2021 Claim Expunged For Miami Advisor — Despite Participating Customer’s Opposition

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Award Date: October 27, 2023
Claimant Representative: Kathleen Patchel, J.D., HLBS Law
Respondent Firm: Merrill Lynch, Pierce, Fenner & Smith Incorporated 

Case Objective: 

An advisor working in Miami has been in the financial services industry for nearly 35 years. During that time, he maintained spotless records, until he was hit with a customer dispute in 2021, alleging misrepresentations. Despite the fact that the claim was closed with no action taken, it was going to remain on his record until he sought expungement through FINRA Dispute Resolution.

Case Summary:

In early 2019, an investor became a client of the advisor. The investor was not pleased with his previous advisor, and he sought new investment ideas. The advisor worked with the investor, making recommendations based on the investor’s profile. Over the course of more than two years, they spoke regularly regarding the performance of the investor’s portfolio. 

In April 2020, the investor completed and signed an options agreement, wherein he affirmed his investment objectives of income, hedging, and speculation. That December, the investor completed Merril Lynch’s eligibility form, letter of representation for derivative transactions, and commodities futures trading commission segregation election letter. Therein, he confirmed his understanding of the risks of options. In July 2021, the investor opened a currency options position on an unsolicited basis. The position had a maturity date of May 2023.

In October 2021, the investor received margin calls on the options position, which requested that he deposit an additional $118,000. The investor made an unsolicited decision to close the position, against the advisor’s advice. Then, approximately one month later, the investor regretted having closed the position and sent a letter to Merrill Lynch requesting that it reverse the closing of the options position. The advisor’s manager submitted the situation to FINRA as a complaint alleging misrepresentations and seeking $130,000 in damages. Merrill Lynch then sent four letters to the investor, negating his allegations, and the claim was closed with no action taken.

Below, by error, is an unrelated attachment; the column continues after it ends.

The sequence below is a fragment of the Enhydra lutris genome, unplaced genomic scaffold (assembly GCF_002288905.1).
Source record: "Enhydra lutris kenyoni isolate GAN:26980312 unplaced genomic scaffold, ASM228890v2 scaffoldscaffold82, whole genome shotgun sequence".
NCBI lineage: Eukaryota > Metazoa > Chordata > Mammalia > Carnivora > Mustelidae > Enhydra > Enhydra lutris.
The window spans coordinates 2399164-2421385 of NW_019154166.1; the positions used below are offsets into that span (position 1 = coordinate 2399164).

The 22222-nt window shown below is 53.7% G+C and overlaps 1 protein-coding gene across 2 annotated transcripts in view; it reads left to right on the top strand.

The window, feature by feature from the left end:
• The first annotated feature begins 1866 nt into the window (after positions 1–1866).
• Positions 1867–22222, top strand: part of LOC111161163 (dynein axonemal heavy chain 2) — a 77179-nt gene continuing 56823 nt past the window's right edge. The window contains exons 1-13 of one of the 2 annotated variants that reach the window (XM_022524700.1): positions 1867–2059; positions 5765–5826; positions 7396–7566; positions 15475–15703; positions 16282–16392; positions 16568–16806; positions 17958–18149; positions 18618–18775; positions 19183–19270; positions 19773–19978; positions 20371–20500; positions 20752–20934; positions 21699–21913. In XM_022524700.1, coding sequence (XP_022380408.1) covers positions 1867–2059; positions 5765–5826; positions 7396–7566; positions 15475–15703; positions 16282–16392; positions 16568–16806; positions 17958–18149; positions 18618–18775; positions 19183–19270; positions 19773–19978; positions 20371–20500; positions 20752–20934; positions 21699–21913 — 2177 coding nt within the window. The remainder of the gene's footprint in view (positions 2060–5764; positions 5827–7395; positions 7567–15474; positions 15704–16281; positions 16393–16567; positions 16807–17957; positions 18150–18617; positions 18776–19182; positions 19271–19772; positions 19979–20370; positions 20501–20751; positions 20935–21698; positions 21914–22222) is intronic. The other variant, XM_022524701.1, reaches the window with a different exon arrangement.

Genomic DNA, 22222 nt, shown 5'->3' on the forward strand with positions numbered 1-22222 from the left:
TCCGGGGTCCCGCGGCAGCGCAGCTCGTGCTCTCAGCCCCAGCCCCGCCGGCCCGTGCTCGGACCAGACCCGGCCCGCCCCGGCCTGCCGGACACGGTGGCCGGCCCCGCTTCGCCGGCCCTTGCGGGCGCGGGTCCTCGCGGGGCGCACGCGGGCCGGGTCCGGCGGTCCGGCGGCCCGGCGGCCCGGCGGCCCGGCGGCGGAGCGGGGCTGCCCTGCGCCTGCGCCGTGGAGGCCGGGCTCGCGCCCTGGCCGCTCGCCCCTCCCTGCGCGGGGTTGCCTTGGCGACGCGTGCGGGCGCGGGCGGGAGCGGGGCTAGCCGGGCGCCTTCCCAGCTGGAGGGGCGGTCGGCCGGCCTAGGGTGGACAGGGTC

Merrill Lynch participated in the advisor’s expungement hearing and did not oppose his request. The investor participated, as well, and he opposed the advisor’s request for expungement. 

After considering the pleadings, the advisor’s testimony, the evidence, and the arguments laid out by Kathleen Patchel, J.D., HLBS Law, the Arbitrator made his decision in favor of expungement of the claim. 

Specifically, the Arbitrator pointed out that, “after signing numerous disclosures regarding options trading (and the risks involved), [the investor had] opened an options account[.]” He went on to add that the investor had “made numerous option transactions in currency options (all unsolicited per the testimony), and eventually [Merrill Lynch] had to make a margin call due to the fluctuation of the currencies involved.” The Arbitrator pointed out that the investor had then “closed his account, rather than waiting for the options to mature at a later date, and later demanded that those options be reinstated, claiming brokerage and bank error[.]” 

With the FINRA Arbitrator’s recommendation for the expungement of the disclosure, the advisor will promptly return to having the clean records that he was able to show off before the 2021 claim.

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Expungement Award